Philosophy 1A: How Should I think? PHIL1010
- Academic Session: 2019-20
- School: School of Humanities
- Credits: 20
- Level: Level 1 (SCQF level 7)
- Typically Offered: Semester 1
- Available to Visiting Students: Yes
- Available to Erasmus Students: Yes
This course will introduce students to the practice of thinking philosophically, by encouraging the development of critical reasoning skills and exploring issues pertaining to the nature and acquisition of knowledge. Students will apply their critical skills to issues of current interest and importance within society today.
Lectures: Monday, Tuesday, Wednesday and Thursday at either 10am or 2pm; and weekly one hour seminar (choice of times) over 9 weeks as scheduled on MyCampus.
Requirements of Entry
Essay (1,500 words) - 40%
Seminar participation (in-class multiple choice quiz) -10%
Exam (90 minutes) - 50%
Main Assessment In: December
Are reassessment opportunities available for all summative assessments? No
Reassessments are normally available for all courses, except those which contribute to the Honours classification. For non-Honours courses, students are offered reassessment in all or any of the components of assessment if the satisfactory (threshold) grade for the overall course is not achieved at the first attempt. This is normally grade D3 for undergraduate students and grade C3 for postgraduate students. Exceptionally it may not be possible to offer reassessment of some coursework items, in which case the mark achieved at the first attempt will be counted towards the final course grade. Any such exceptions for this course are described below.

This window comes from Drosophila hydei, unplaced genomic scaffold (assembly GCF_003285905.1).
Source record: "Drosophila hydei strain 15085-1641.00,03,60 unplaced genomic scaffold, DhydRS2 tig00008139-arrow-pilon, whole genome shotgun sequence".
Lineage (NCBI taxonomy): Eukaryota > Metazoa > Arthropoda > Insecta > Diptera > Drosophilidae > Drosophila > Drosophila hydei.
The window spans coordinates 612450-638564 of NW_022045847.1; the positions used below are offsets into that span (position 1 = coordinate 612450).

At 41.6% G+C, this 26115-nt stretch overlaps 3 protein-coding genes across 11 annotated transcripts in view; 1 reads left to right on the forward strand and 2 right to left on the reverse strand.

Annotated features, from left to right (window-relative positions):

Seminar participation is not available for reassessment.
This course aims to:
■ Introduce students to core reasoning skills.
■ Allow students to develop analytical thinking skills via (a) the identification and clarification of conceptual relationships and (b) the identification and evaluation of assumptions and arguments.
■ Allow students to develop skills of interpretation, criticism, clarity, relevance, concise expression and sound argumentation.
■ Allow students to apply reasoning skills to important issues in today's world.
■ Allow students to engage with wider philosophical issues relating to the nature, possibility and scope of knowledge.
Intended Learning Outcomes of Course
By the end of this course students will be able to:
■ Explain and apply the concepts of logical structure, premise, conclusion, deductive validity, soundness, and other concepts central to logical argumentation.
■ Explain the value of critical thinking and argument analysis; identify and reconstruct arguments drawn from a variety of sources.
■ Identify and explain key rhetorical ploys and fallacies.
■ Apply critical and analytical skills to issues of current philosophical importance.
■ Analyse and critically evaluate theories and arguments from other areas of philosophy using reasoning skills acquired on this course.
■ Explain and evaluate competing theories on the nature and acquisition of knowledge.
Minimum Requirement for Award of Credits
Students must submit at least 75% by weight of the components (including examinations) of the course's summative assessment.